This book contains hundreds of letters to future generations

When you might write a letter to a member of your loved ones, 1,000 years from now, what would you inform them?

Letters to the Future contains hundreds of such letters written by folks addressing their great-great-great grandchildren. With a projected lifespan of 1,000 years, the book, created by Vietnamese inventive company Ki Saigon, was constructed from a rainbow of single-use plastics that had been collected from streets and streams in Vietnam.

With 327 letters that had been collected from 22 nations, it reads like a time capsule of a planet on the brink. Hopeful and shattering without delay, it’s tangible proof of our noxious obsession with disposable plastics. With world warming nearing some extent of no return, it’s additionally an pressing reminder for us to take inventory of our habits and take motion whereas we nonetheless can.

The concept arose when Kumkum Fernando, Ki Saigon’s inventive director, watched a documentary that talked about that “each single plastic that has ever been made” remains to be round, someplace on this planet. “It’s widespread data now that plastic is sturdy and lasts for 1000’s of years or extra,” says Indraneel Guha, who cofounded Ki Saigon with Fernando 5 years in the past.


It’s essential to word that completely different plastics have different lifespans: fishing line has been tagged because the worst offender, taking over to 600 years to biodegrade, whereas plastic bottles have been estimated to take round 450 years to break down. Nonetheless, plastic has solely been in circulation for a century, so many of these figures are primarily based on long-term estimates by scientists and certainly, some conservative figures level to a 1,000-year lifespan.

For Letters of the Future, a lot of the plastic that was collected is taken into account single-use: from styrofoam (which takes about 500 years to decompose), to bubble wrap (it ranges from 10 to 1,000 years), to plastic luggage (up to 20 years).

As soon as collected, these plastics had been ironed in between baking paper sheets to fuse them collectively, lending the book a range of colours and textures. Every letter that was obtained was then scanned, become silkscreens, and individually hand-printed on every web page, retaining every writer’s handwriting. “We felt it’s essential for us to protect the unique handwriting of the author to keep true to the method,” says Guha.

Over the span of 4 months, Guha and his crew collected letters written in varied languages from all around the world—Brazil, Germany, Mongolia, Vietnam. The crew at Ki Saigon wrote a template letter that invited folks to think about receiving a letter from their great-great-great-grandparents and the emotions it might conjure. “Then we requested them to write such a letter to their great-great-great grandchildren as a result of we had discovered a manner to protect it,” says Guha, noting that they didn’t reveal precisely how the letters could be preserved.

Some folks shared secrets and techniques, Guha says, others determined to be nameless. In her letter from the U.S., a lady named Holly wrote: “What I need you to know is that it’s a unprecedented and precarious time proper right here, proper now, on Planet Earth—chaotic, fragile, and with deep adjustments afoot.”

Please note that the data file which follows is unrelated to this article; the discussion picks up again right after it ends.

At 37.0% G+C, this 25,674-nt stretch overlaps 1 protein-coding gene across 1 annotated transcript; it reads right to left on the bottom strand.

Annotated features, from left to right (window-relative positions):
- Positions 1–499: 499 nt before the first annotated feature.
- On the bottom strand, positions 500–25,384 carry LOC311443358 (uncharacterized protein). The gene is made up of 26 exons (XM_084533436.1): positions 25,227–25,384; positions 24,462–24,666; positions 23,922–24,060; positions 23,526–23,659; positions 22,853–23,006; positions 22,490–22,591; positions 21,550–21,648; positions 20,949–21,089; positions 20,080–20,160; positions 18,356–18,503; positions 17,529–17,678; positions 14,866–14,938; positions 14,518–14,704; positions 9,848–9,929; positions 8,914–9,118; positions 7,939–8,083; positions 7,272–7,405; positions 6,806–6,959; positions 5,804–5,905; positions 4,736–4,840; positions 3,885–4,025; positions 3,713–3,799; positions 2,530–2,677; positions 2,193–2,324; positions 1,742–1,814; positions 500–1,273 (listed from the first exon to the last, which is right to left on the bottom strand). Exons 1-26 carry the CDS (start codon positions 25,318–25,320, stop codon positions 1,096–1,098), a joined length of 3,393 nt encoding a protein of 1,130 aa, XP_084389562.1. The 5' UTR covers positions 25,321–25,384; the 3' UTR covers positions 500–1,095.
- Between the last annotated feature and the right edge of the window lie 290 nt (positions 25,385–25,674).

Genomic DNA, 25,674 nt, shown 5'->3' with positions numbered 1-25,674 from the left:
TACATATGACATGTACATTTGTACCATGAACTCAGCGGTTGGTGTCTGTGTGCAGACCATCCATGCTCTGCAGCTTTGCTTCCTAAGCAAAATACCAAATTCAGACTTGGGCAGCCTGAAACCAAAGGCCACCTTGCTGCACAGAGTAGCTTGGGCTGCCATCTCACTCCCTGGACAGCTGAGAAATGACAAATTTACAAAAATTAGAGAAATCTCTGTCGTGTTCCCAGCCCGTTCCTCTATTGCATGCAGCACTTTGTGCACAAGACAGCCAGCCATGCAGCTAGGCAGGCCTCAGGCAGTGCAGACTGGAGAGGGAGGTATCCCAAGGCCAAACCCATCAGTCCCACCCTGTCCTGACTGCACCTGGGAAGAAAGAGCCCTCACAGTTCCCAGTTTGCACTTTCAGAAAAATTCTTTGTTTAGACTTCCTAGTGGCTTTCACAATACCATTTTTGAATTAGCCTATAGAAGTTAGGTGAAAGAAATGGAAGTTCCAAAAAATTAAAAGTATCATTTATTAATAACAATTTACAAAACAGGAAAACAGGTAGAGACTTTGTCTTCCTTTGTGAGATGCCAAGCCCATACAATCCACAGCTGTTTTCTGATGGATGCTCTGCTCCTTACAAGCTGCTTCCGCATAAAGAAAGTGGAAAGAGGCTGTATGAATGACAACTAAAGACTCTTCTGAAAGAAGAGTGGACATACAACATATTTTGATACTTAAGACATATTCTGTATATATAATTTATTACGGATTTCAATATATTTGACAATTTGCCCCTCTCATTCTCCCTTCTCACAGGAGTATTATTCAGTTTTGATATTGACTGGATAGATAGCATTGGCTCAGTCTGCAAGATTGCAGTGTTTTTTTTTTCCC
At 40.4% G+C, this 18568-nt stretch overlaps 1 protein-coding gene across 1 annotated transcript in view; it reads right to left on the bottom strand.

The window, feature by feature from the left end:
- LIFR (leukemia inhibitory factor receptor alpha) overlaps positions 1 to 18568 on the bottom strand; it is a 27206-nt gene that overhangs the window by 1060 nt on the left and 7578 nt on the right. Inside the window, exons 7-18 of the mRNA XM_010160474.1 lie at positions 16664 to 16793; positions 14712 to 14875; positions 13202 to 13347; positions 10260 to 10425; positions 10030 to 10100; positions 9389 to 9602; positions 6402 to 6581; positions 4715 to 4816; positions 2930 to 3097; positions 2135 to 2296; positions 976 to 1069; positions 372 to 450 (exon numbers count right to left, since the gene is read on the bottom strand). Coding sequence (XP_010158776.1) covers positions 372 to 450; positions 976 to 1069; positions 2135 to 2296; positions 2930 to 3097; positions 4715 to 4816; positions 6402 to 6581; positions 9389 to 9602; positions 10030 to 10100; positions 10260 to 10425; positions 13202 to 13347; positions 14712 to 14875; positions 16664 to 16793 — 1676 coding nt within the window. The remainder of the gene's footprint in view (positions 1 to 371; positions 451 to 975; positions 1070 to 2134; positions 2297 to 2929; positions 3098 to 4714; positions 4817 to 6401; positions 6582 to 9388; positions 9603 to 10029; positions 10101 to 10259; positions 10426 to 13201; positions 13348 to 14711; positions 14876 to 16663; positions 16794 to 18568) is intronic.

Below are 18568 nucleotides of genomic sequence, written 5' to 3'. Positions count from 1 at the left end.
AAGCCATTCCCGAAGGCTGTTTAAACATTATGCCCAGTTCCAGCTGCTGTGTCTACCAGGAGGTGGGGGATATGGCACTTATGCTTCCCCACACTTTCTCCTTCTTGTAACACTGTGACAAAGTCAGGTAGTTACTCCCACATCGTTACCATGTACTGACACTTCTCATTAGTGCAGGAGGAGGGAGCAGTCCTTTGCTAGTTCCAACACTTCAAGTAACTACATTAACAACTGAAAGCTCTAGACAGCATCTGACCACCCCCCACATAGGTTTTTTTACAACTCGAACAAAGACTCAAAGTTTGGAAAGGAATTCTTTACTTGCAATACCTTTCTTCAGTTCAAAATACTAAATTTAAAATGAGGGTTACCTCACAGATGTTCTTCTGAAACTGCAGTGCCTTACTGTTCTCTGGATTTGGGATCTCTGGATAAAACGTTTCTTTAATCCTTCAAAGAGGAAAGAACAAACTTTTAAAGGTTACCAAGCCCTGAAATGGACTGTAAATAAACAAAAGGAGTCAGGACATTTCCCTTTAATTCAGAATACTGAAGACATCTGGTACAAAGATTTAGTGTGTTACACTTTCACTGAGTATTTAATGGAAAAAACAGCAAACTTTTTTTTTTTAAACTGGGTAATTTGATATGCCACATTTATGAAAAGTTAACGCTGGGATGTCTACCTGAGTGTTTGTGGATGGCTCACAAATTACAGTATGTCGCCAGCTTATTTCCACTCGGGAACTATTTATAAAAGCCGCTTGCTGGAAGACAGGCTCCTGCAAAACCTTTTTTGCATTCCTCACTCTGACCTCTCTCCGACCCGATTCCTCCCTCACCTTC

Regardless of Holly’s somber word, Guha says love and compassion had been a recurring theme. “Additionally the significance of appreciating and taking care of what we now have round us and worth it.” He says considerations about local weather change had been not often specific, however that the theme felt pervasive all through, significantly via a lens of uncertainty in regards to the future, and a want to cherish the planet, “as a result of we want to take care of what we now have.”

Letters to the Future was funded by one of Ki Saigon’s purchasers: 4P’s, a Vietnam-based restaurant chain that’s known for its sustainably operated venues. Guha says the book displays the imaginative and prescient and values of 4P’s, and whereas the challenge could learn like a publicity stunt, it’s arduous not to fall in love with the core of its mission, which is to unfold consciousness in regards to the environmental toll of plastic and the sheer quantity of single-use plastics that has saturated our lives.


Because the first absolutely artificial plastic, Bakelite, was invented in 1907, our plastic consumption has gone via the roof. Researchers estimate that greater than 8.3 billion tonnes of plastic have been produced for the reason that early Nineteen Fifties, when our habits actually took a flip for the more serious. Of these 8.3 billion tonnes, about 79% has accrued in landfills, dumps, or the pure atmosphere, just like the notorious Nice Pacific Rubbish Patch.

Vietnam, particularly, discharges greater than 1.8 million tonnes of plastic waste, solely 27% of which is recycled. Along with 4 different Southeast Asian nations, it’s answerable for extra plastic washing into our oceans than the remaining of the world mixed. Letters to the Future helps us visualize the impression of our plastic consumption in a manner that’s each participating and attention-grabbing (there’s even a tutorial on how to make your individual artwork utilizing recycled plastic scraps).

When lockdown measures ease up in Saigon, Ki Saigon has an exhibition within the pipeline, with artworks impressed by some of the letters, and screen-printed letters displayed alongside the book. After that, they need to carry the challenge abroad. “We would like to open it up to universities, colleges, and museums, so we are able to unfold consciousness to the trigger,” he says. “I’m glad that folks can see it and get impressed to make a change.”